EDWIDGE DANTICAT: Well, what’s — there’s been a stall in the conversation about cholera, in part because of the election stalemate here and as the anniversary is approaching, but it remains a very large problem. And potentially, you know, as the CDC and other organizations have declared, is that it can — cholera can potentially kill more people than the earthquake. And cholera can spread quickly, and has spread quickly in this country. And it was borne out of the circumstances that have been discussed, through — you know, whether one believes that it was through these Nepalese soldiers, but it can spread pretty quickly. And it’s something also, as we look at these potential disasters, including the potential for lack of food security, because we have farmers in the Artibonite who refuse to go into the rice paddies, because they are afraid of the bacteria-infected waters there. So, there are a host of other issues also looming ahead, as we commemorate this day.
AMY GOODMAN: I mean, the figures are stunning of how little money has made it to reconstruction in this year, of the $9 billion promised. I wanted to play for you a clip of President Clinton. I know he is back in Haiti right now. We were there right after the earthquake, and then Sharif Abdel Kouddous and Nicole Salazar and I, along with Kim Ives, went back for the sixth [six-month] anniversary. It was a ceremony they held, and then President Clinton gave a speech and talked about how important Haiti was to him.
BILL CLINTON: I intend to spend the next seven weeks, except for the time it takes me to marry my daughter off, making sure the donors who have made these commitments give us a simple schedule: when will they deliver the money? How much and when? When they do, then we will get as much as we can for budget support for the Haiti government, and Prime Minister Bellerive and I will do everything we can to then push these projects through the reconstruction commission so the people of Haiti can feel and see them being done.
AMY GOODMAN: That was President Clinton in Port-au-Prince, standing in the shadow of the rubble of the palace, which at that point had hardly been touched, right in front of the Champ de Mars, where we were speaking to Patrick Elie today, the big plaza where thousands of Haitian refugees still live. Now less than 10 percent of the $9 billion pledged by foreign donors has been delivered. It’s six months after that speech, a year after the earthquake. Patrick Elie was just talking about the country being run by foreign interests. Is that your assessment, Edwidge Danticat?
EDWIDGE DANTICAT: Well, there is certainly a lot of foreign interests here, you know, both, I think, in the NGO sector and the sort of potential inevitable flood of disaster capitalism that follows situations like this. I think we need to keep reminding not just the donors, but other witnesses, about this sort lack of [inaudible] you know, the pledges have been made, but that these have not been delivered, because often there’s this impression that this has happened, and it’s been consumed by corruption. But I think that’s one thing we need to keep reminding other people. The foreign interests, I think, will always be there, but we also have to focus our attention on the Haitian people, as Patrick was just saying, on Haitian men and women who ultimately will be the ones to rebuild the country. And these donors and the NGOs and all the — even the disaster capitalists must remember that, that that’s who will ultimately build this country, the men and women of this country. And they have the will. And sometimes they are portrayed as sort of passive receivers and not active enough. They have the will. They have the ability. All they need now is this opportunity by those both inside Haiti and outside of Haiti who control the purse strings of this country, that they have to remember that these men and women here need to be able, and want to and are willing to, rebuild their country, if they’re given the opportunity to do so.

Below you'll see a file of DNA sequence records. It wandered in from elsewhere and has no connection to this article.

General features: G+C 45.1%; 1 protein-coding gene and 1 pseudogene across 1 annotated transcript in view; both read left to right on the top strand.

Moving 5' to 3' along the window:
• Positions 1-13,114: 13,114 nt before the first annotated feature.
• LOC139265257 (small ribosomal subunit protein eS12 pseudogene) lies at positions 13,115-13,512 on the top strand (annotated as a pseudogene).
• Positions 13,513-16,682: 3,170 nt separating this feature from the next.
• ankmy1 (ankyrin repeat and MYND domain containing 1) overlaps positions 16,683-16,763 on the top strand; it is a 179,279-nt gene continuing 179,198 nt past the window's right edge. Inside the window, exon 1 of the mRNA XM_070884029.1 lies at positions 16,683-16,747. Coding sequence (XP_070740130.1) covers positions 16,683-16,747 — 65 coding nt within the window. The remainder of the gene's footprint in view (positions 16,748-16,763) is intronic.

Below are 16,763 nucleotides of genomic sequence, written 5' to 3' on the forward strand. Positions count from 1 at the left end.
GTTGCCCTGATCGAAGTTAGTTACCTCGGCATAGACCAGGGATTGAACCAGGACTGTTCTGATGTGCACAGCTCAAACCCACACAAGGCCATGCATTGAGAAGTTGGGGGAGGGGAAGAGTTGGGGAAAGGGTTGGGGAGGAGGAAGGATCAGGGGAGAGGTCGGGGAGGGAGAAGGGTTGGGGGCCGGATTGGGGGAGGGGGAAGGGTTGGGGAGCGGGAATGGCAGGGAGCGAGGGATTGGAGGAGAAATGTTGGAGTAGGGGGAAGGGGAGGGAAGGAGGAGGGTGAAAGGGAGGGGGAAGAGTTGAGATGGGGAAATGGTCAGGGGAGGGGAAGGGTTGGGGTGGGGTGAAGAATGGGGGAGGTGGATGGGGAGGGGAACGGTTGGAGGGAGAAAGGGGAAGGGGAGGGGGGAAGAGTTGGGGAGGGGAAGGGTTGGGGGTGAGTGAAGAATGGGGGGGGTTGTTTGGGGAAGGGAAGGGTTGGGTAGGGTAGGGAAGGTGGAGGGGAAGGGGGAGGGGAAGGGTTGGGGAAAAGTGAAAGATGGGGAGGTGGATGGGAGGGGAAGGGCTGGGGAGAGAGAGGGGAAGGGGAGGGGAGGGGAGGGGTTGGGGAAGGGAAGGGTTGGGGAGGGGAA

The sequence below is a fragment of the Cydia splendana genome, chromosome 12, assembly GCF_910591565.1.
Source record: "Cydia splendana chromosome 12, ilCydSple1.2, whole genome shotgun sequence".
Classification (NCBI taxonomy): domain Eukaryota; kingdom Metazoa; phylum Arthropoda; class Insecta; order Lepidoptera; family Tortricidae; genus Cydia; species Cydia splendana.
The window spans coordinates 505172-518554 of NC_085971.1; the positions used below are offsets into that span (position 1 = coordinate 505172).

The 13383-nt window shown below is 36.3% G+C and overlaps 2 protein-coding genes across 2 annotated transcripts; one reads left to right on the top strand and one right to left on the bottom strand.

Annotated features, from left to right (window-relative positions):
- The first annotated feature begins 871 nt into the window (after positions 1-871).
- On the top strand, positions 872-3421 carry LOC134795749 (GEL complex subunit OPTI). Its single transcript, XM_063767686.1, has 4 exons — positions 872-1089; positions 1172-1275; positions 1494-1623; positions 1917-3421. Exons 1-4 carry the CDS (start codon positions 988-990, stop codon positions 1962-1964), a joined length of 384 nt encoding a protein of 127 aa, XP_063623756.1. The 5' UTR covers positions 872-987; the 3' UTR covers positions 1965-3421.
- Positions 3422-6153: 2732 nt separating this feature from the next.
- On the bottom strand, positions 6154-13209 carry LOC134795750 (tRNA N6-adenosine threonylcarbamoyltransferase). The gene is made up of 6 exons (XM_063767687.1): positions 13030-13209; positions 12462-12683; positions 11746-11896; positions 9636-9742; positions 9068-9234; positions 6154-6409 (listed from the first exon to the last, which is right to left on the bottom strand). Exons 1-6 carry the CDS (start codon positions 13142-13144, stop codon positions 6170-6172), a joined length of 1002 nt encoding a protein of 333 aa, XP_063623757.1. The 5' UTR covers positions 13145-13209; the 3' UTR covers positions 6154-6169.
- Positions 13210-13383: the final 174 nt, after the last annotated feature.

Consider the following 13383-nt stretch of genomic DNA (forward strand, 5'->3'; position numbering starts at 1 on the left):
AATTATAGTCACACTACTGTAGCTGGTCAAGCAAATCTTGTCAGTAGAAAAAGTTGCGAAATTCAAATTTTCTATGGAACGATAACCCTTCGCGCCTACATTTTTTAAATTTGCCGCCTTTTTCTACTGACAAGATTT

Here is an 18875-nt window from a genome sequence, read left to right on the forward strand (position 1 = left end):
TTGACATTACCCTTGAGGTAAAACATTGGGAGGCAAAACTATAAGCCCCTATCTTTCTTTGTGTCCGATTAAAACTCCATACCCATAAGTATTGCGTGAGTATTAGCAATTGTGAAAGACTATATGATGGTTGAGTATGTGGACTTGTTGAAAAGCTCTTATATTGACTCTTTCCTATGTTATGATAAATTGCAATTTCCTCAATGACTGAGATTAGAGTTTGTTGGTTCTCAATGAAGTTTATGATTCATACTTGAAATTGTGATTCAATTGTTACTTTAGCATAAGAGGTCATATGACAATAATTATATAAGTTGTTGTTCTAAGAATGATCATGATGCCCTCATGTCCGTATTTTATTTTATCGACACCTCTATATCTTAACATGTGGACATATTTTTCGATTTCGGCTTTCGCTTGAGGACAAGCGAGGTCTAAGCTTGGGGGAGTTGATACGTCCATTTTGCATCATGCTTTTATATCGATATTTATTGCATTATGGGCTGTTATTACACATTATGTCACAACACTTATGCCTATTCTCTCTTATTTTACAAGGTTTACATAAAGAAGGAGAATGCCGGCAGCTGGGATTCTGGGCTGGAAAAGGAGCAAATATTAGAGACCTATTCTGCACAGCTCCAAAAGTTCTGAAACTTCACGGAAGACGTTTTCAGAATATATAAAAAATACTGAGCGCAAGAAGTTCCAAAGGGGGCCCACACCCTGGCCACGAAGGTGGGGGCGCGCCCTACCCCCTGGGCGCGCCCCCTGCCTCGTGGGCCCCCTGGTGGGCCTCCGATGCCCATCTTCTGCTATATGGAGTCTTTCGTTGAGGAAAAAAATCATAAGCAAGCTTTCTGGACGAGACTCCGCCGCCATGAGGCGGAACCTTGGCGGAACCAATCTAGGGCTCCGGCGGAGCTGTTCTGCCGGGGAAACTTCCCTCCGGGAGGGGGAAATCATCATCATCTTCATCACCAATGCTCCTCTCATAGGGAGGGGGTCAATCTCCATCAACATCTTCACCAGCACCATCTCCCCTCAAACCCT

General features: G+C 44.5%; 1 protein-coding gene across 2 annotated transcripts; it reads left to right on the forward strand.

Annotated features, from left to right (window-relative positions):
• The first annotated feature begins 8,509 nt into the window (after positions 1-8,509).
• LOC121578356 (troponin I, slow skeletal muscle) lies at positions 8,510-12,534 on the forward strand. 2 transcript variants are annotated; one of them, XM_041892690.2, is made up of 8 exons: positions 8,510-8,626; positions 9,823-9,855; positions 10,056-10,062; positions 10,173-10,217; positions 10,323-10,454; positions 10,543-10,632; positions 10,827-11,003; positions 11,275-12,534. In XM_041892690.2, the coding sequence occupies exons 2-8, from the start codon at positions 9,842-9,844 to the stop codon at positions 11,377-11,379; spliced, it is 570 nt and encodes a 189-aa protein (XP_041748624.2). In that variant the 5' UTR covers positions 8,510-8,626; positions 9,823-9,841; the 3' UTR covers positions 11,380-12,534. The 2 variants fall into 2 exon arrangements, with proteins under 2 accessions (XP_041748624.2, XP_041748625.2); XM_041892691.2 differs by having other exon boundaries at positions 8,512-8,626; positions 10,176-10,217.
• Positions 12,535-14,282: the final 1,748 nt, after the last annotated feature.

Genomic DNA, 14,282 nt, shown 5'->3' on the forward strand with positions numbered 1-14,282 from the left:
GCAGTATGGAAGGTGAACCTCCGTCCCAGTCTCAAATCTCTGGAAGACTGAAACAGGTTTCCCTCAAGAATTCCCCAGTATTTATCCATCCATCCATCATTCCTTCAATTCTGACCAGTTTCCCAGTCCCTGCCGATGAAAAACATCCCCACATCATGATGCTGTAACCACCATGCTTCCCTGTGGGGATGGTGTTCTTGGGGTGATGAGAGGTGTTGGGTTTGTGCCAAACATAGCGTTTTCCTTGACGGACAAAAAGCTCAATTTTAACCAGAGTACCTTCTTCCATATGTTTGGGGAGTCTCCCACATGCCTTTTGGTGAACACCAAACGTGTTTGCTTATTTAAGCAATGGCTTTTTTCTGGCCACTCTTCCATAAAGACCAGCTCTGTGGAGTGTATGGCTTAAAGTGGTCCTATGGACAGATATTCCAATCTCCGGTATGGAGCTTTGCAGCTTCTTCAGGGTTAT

AMY GOODMAN: Jean Saint-Vil, in Ottawa, your response to President Clinton saying this was his top priority, and also to the election, the Haiti Provisional Electoral Council releasing preliminary results and saying that Célestin is out and the runoff will be between the musician Michel Martelly and the former First Lady Mirlande Manigat, with Lavalas excluded from the election?
JEAN SAINT-VIL: Yes, I think, again, in both of these instances, the key word is “accountability.” If, five years from now, 10 years from now, President Clinton comes on TV and says, “Oops, I guess, you know, I did not succeed,” what’s going to happen? Nothing. President Clinton is not accountable to the people of Haiti. And this is exactly the challenge that Haitians are facing today. We have players who have lots of power, decision-making power, yet zero accountability, making the key decisions about the lives of Haitians, whether it is with regards to the reconstruction money or with the elections.
We had a major scandal at the end of the year, where a Brazilian diplomat, Ricardo Seitenfus, came out and made a couple of interviews where he explained that not only did the international mission in Haiti fail, but that there are illegal things that are being discussed in plain sight. For instance, he mentioned that the day of the election, November 28th, he went into a meeting which involved the head of the U.N. mission in Haiti, Mr. Edmond Mulet, representatives of the donor countries — he didn’t mention who they were —- but they were discussing looking for a plane so they can put the current president of Haiti, René Préval, and expel him from the country. I mean, this is grave accusations from -—
AMY GOODMAN: Five seconds.
JEAN SAINT-VIL: —- the OAS special representatives to Haiti. So I think what needs to happen is that people should play their key role. The U.N. must be forced to mobilize resources to fight cholera in Haiti. Whether they caused it or not, it is clear that the Nepalese camp near Bel Air was not treating their excrements the proper way. And -—
AMY GOODMAN: We must leave it there, but we’ll continue to follow Haiti, of course. Jean Saint-Vil, Edwidge Danticat, Alex Dupuy, thank you so much.